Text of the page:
Beirut blast judge survives attempt to remove him from investigation

Former ministers try to oust Tarek Bitar as victims' families accuse politicians of stalling the probe into 2020's deadly port explosion

A Lebanese court on Monday dismissed requests to remove the judge leading the investigation into the Beirut port blast, paving the way for Tarek Bitar to resume work after a week-long suspension.

The Court of Appeal said it had no authority to rule on requests filed by former ministers Ali Hassan Khalil, Ghazi Zeaiter, and Nohad Mashnouk to replace Mr Bitar.

All three politicians said the judge had overstepped his legal authority by seeking to prosecute senior officials who enjoy parliamentary immunity.

The court ordered the three officials to cover legal fees of 800,000 Lebanese pounds ($45 on the black market rate).

Mr Bitar’s summons was also snubbed by former prime minister Hassan Diab and ex-public works minister Youssef Finianos.

The judge issued an arrest warrant for Mr Finianos in September after he failed to appear for questioning.

Mr Finianos later asked the Supreme Court to remove Mr Bitar over questions of his impartiality. The court has yet to rule on the request.

The Supreme Court removed Mr Bitar’s predecessor, Fadi Sawan, after Mr Zeaiter and Mr Khalil, both members of Parliament Speaker Nabih Berri's political bloc, filed appeals on the same grounds.

Parliament had denied Mr Bitar’s request to question senior officials, saying they should instead be prosecuted before a special body that includes MPs and senior judges, as stipulated by the constitution.

The victims' families have since accused politicians of stalling and attempting to block the investigation into the August 2020 explosion that killed at least 214 people and destroyed large parts of the capital.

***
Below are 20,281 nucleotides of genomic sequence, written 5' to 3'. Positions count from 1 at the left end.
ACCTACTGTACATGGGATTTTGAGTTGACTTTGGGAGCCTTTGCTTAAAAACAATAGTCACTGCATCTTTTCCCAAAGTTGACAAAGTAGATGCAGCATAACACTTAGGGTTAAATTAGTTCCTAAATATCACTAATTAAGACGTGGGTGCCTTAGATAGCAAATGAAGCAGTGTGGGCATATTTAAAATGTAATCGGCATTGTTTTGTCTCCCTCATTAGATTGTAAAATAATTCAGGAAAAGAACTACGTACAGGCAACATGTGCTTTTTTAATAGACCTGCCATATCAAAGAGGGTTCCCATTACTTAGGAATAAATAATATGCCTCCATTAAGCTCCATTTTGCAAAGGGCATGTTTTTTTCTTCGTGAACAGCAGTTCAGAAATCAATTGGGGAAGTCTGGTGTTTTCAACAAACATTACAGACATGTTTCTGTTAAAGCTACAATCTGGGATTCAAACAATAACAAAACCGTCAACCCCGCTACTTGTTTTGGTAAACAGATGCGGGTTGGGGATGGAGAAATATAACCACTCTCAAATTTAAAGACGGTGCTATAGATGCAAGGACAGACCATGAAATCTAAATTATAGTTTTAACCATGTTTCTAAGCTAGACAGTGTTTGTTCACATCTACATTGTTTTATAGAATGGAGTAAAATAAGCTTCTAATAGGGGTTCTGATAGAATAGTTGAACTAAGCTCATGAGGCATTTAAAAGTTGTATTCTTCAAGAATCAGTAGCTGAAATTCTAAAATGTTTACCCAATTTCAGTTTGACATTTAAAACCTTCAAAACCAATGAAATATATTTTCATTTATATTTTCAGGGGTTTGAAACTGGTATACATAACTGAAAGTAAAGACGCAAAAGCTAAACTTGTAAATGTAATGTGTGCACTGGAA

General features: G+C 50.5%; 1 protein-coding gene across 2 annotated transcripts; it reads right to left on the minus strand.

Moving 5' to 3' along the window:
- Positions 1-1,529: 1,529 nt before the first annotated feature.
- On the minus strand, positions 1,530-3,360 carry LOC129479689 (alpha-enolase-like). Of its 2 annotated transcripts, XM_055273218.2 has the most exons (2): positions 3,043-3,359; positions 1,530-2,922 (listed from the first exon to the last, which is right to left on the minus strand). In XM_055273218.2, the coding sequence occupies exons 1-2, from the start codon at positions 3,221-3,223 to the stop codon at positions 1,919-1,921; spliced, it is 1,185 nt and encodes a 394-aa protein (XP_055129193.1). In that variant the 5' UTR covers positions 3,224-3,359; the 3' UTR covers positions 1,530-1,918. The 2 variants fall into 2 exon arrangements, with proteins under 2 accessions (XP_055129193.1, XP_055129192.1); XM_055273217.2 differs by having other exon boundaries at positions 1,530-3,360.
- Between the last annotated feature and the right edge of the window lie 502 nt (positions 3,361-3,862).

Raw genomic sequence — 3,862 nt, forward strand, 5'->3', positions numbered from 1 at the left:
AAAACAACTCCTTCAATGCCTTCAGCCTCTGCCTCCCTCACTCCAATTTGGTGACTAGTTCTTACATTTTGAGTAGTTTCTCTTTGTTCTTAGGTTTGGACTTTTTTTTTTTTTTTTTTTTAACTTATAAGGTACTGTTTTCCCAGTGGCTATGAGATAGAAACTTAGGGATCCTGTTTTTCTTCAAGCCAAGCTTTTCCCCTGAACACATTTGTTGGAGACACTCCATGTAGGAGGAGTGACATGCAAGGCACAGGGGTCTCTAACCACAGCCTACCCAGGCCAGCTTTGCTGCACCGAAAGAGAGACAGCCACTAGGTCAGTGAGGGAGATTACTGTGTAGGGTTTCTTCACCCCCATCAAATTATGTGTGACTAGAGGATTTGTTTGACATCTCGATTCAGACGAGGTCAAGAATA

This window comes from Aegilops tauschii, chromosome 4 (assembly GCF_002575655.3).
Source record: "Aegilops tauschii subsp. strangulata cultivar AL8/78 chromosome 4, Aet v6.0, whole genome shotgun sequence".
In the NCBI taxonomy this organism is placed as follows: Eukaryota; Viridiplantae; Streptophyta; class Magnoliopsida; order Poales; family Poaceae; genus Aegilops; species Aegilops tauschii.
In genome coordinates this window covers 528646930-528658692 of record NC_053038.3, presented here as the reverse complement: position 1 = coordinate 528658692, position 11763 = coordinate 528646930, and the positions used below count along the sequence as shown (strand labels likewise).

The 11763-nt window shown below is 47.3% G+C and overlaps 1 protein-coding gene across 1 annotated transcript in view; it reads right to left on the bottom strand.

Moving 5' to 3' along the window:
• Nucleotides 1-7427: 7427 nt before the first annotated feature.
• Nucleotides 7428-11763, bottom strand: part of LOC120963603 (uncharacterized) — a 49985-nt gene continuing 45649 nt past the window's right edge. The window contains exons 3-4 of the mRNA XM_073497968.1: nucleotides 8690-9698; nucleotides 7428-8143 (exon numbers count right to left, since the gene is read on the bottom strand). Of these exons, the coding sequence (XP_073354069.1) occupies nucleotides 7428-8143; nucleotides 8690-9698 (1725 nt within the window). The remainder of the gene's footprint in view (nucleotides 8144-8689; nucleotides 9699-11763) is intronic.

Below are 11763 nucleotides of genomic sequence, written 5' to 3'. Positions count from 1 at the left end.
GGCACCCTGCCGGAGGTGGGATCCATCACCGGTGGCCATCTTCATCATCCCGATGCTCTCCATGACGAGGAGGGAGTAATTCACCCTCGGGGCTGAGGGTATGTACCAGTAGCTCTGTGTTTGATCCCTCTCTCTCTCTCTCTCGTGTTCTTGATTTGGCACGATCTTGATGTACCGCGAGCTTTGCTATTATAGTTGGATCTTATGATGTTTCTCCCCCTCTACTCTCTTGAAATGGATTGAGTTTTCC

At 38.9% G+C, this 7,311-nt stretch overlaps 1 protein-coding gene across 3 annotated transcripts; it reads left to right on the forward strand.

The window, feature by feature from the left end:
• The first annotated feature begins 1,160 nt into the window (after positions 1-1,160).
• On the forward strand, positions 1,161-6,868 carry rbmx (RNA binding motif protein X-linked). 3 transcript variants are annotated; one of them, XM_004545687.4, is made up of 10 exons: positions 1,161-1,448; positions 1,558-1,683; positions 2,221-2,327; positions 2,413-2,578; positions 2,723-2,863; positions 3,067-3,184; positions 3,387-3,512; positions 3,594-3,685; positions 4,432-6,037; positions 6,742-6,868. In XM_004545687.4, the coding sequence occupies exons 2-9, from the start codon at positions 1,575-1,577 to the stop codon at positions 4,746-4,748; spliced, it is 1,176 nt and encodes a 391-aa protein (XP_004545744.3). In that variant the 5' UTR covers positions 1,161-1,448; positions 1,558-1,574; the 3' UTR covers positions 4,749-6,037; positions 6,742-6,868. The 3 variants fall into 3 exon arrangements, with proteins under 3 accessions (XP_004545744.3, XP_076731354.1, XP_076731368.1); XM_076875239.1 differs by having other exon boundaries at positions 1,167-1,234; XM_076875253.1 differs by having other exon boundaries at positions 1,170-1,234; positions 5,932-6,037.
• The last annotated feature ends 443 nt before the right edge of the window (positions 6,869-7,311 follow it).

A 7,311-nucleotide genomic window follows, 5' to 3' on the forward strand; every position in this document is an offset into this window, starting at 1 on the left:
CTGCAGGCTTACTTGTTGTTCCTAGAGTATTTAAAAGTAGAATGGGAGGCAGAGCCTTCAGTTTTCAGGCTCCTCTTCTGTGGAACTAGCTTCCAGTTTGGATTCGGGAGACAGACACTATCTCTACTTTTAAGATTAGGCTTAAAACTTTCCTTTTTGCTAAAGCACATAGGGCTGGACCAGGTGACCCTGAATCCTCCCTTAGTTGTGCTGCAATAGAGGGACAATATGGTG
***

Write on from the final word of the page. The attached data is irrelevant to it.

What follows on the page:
Court decision gives hope to victims' families

Families of the victims held their monthly sit-in on Monday to mark the anniversary of the blast and demand justice. A few dozen people, mostly dressed in black, gathered at the port.

Protesters held up photos of loved ones who were killed in the explosion and banners that read "We have had enough, we want the truth".

More than a year later, it remains unclear what triggered the explosion of hundreds of tonnes of chemical fertiliser that were stored for over six years at the port. Questions also remain over who owned the ammonium nitrate and why it was stockpiled for so long at such a vital facility.

The court's decision has given hope to the families, they say, that justice may be served.

Sania Matta, who lost her 24-year-old son last August, told The National: "For once we have hope that the truth will be uncovered. God protect Judge Bitar."

Reports have linked the shipment of explosive chemicals to businessmen with ties to Syrian President Bashar Al Assad, an ally of Lebanon's Iran-backed Hezbollah movement.

Hezbollah has repeatedly criticised Mr Bitar and threatened to remove him from the investigation, accusing him of politicising the case.

The explosion, which toppled Mr Diab’s government and left the country without a functioning Cabinet for a year, compounded the effect of Lebanon’s financial crisis, causing billions of dollars in property damage across Beirut.

The international community has urged Lebanese officials to allow a transparent investigation, with the US and France recently voicing concerns over last week’s suspension of the inquiry.

Mariana, 31, lost her sister in the explosion. She regularly participates in sit-ins for the victims.

She said she was hopeful the case will proceed – not only because of Monday's court decision but also because she has faith in the families' perseverance.

"The families of the victims did not give up. We will never give up."

Updated: October 4th 2021, 6:57 PM
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